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Statement 1 Does't give you a final value of |x-2|. I tried to rearange the inequality but you can not multiply by \(-|x|x^3\) because the term can be positive or negative (you don't know). Therefore the whole Statement 1 just tells you that some Division with X is > 0 and is therefore insufficient because it doesn't provide a VALUE for |x-2|.

Statement 2 x can be 2 or -2. Which is insufficient.

If you combine Statement 1 and 2 you know that in order to be true, Statement 1 needs a positive denominator which is just possible if X equals -2 (x^3 would then be -8 and the denominator would be -8*-2 = 16.

Answer Choice C _________________

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hi, (1) \(\frac{(|x+1|)}{(-|x|x^3)}>0\)... we know that for fraction to be greater than 0 both deno and numerator should be of same sign.... numeratos has to be +ive as it is mod.. so -|x|x^3 should be positive so x is a negative integer.. no other info ... insuff

(2) \(x^4 = 16\) x can be 2 or -2... insuff

combined we get x as -2 .. suff ans C
_________________

In order to find the value of |x-2|, we first need to know the value of x. From question statement, we know that x is not equal to 0 or -1. Let's see if St. 1 and/or 2 can get us a unique value of x.

Analyzing St. 1 Independently

\(\frac{(|x+1|)}{(-|x|x^3 )}>0\)

Multiplying both sides by a positive number doesn’t impact the sign of inequality. So, multiplying both sides by \(\frac{(|x|)}{(|x+1|)}\), we get:

\(\frac{(-1)}{x^3} >0\)

(Note that we could multiply both sides by this number because we were told that x ≠ -1. Therefore, x + 1 ≠ 0 (division by 0 is not defined))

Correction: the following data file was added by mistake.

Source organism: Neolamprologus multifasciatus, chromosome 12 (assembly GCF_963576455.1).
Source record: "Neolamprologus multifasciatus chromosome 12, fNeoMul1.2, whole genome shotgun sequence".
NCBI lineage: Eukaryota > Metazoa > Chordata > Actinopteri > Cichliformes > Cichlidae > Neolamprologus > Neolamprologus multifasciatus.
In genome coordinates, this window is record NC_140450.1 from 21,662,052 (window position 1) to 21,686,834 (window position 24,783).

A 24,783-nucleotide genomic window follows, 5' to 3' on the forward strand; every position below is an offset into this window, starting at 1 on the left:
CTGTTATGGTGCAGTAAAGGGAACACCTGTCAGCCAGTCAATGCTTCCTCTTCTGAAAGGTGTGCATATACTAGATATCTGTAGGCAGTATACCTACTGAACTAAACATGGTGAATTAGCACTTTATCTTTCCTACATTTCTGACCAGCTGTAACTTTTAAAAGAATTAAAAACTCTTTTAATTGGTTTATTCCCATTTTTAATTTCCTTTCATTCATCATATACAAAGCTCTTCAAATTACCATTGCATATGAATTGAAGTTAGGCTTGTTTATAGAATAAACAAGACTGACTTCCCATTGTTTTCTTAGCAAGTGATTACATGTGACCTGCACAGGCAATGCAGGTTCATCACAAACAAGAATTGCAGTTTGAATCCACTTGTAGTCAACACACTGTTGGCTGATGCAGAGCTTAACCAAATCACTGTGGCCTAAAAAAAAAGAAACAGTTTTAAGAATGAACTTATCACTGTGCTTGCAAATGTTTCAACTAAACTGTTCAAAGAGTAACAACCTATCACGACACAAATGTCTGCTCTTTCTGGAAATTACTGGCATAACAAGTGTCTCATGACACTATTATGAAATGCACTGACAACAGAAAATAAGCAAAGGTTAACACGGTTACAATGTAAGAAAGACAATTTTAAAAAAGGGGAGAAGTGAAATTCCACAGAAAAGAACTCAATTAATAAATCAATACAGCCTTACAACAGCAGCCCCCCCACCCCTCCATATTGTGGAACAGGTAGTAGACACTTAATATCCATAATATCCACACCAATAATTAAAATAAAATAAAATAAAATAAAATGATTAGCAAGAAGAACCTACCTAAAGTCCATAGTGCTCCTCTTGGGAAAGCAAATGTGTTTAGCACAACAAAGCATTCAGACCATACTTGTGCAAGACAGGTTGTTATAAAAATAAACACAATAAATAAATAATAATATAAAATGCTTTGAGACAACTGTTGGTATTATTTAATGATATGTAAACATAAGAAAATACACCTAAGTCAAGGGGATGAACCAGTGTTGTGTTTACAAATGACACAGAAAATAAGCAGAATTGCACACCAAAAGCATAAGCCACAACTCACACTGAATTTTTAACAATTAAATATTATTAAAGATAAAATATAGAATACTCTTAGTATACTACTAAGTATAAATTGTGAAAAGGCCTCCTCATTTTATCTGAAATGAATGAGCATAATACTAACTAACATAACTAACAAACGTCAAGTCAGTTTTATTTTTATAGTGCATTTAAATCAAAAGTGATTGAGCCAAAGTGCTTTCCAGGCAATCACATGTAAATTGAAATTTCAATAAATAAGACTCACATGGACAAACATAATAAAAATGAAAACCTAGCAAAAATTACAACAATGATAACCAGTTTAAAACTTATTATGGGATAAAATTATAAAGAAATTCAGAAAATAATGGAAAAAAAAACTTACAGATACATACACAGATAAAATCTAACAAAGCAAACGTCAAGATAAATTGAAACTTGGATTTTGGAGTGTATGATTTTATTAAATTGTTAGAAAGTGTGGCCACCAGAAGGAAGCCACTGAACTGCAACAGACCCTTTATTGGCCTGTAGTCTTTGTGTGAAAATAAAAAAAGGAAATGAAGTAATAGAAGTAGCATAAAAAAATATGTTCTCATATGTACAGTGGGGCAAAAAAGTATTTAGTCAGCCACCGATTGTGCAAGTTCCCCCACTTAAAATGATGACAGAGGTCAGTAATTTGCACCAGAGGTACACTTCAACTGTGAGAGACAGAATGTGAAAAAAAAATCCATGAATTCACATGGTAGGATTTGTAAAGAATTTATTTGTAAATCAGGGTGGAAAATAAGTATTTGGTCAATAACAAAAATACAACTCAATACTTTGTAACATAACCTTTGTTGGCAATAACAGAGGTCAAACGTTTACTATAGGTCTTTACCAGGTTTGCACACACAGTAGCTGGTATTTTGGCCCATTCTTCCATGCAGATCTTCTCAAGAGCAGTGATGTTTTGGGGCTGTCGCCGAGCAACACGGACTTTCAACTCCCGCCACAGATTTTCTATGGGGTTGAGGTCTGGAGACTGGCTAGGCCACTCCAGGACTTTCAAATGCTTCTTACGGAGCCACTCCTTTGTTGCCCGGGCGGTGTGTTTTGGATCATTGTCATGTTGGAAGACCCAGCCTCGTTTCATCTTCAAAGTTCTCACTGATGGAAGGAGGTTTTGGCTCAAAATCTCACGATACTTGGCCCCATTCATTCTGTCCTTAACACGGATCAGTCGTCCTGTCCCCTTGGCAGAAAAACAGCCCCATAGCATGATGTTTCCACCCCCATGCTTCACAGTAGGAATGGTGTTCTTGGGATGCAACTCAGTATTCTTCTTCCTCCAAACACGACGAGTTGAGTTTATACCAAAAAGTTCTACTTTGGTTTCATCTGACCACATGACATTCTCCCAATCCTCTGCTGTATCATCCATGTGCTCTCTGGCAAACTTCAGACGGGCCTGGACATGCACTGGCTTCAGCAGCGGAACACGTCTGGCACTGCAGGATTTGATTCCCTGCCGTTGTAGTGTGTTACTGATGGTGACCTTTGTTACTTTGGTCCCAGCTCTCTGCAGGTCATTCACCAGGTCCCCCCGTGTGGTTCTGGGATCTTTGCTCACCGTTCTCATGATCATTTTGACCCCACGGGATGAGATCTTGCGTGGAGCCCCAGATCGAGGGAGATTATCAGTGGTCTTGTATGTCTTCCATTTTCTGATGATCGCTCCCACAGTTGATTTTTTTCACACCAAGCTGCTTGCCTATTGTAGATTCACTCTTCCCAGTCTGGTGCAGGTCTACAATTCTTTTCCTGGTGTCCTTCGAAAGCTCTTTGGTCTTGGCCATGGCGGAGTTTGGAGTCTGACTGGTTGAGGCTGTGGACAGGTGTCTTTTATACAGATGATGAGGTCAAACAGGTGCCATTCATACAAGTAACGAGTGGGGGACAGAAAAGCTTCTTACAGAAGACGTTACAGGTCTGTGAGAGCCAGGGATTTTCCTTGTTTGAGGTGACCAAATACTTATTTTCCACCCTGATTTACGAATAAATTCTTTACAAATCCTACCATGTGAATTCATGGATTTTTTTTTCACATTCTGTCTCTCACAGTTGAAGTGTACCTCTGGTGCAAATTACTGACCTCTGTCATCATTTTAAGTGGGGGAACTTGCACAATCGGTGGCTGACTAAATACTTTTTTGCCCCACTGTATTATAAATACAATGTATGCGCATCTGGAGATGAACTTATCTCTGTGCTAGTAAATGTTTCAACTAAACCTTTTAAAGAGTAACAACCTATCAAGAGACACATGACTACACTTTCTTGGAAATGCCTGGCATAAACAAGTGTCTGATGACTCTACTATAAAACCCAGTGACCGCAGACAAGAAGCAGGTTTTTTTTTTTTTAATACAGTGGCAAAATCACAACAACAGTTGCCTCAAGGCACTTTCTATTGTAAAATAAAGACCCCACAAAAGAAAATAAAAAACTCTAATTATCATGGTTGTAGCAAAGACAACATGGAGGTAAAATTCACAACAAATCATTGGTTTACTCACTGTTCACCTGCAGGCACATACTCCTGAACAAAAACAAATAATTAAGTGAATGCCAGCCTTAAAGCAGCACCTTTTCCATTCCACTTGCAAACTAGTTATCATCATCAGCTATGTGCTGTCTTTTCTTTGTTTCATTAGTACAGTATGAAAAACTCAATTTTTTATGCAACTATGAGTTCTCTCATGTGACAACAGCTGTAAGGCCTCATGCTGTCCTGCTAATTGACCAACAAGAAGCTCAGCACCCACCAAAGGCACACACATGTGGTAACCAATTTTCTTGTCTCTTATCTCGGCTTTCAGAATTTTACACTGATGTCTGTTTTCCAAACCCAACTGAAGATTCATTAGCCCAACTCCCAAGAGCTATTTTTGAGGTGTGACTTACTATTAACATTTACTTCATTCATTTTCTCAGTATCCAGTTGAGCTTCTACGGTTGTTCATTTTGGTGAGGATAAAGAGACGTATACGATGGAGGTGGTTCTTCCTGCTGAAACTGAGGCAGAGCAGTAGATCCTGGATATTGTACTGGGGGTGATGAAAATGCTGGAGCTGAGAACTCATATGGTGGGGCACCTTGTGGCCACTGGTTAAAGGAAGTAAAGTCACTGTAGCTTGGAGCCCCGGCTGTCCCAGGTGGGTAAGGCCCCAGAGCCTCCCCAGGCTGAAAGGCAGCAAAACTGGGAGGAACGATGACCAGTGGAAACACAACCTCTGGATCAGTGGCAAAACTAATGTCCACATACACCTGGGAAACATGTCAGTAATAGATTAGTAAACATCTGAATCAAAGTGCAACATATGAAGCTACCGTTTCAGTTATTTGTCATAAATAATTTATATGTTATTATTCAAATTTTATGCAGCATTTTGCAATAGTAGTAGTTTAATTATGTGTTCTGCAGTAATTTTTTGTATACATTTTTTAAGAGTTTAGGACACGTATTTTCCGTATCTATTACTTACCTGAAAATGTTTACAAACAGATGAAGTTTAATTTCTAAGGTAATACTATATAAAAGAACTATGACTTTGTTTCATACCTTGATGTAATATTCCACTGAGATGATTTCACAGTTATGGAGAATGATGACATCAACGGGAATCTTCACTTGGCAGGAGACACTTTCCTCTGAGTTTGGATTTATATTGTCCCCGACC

Now, multiplying both sides by -1 will reverse the sign of inequality. We get:

\(\frac{1}{x^3}<0\)

\(x^3\) will have the same +/- sign as x

This means, \(1/x\) is negative.

This means, x is negative.

This information is not sufficient to find the value of x.

Analyzing St. 2 independently \(x^4 = 16\)

That is, \(x^4 - 2^4 = 0\) \((x^2 + 2^2)(x+2)(x-2) = 0\)

This gives us, x = 2 or -2

Since we don’t get a unique value of x, not sufficient.

Re: If x is not equal to 0 or -1, what is the value of |x-2|? [#permalink]

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28 May 2016, 03:26

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Re: If x is not equal to 0 or -1, what is the value of |x-2|? [#permalink]

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11 Jul 2016, 08:05

from the 1 statement we come to know that x is negative as we have denominator as negative.So the expression to be grater than 0 x^3 should be negative.then only it will br=e greater than zero.We do not get any definite value except x is negative.So NS

From2 statement we get that x could be 2 or -2 and both give different answers when put inside the expression.So NS

Combined we get x is negative which is only -2.And we get definite value.So answer is C.

Re: If x is not equal to 0 or -1, what is the value of |x-2|? [#permalink]

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11 Aug 2017, 21:37

Hello from the GMAT Club BumpBot!

Thanks to another GMAT Club member, I have just discovered this valuable topic, yet it had no discussion for over a year. I am now bumping it up - doing my job. I think you may find it valuable (esp those replies with Kudos).

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Re: If x is not equal to 0 or -1, what is the value of |x-2|? [#permalink]

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17 Aug 2017, 18:28

I know this is unnecessary, but can anyone confirm that the below is correct if it was necessary to do so. Trying to make sure I understand the 3 step approach to absolute modulus.

For statement 1:

Since l x+1 l is always positive, then l x+ 1 l >0

critical point is -1,

a) so if x>-1, then x+1 is positive, so x+1>0, and x>-1, b) if x<-1, then X+1 is negative, so -(x+1)>0, and x<-1,

so x>-1 or x<-1 right?

Denominator needs to have the same sign as the numerator, so x must be negative for denominator to be positive. so x>-1, but doesn't solve what lx-2l is.

2) x^4=16, x= 2 or -2, insuff.

c: x>-1, so x=2. Suff.

Did I handle the splitting up the modulus correctly in statement 1? Thank you! Kudos to whoever answers.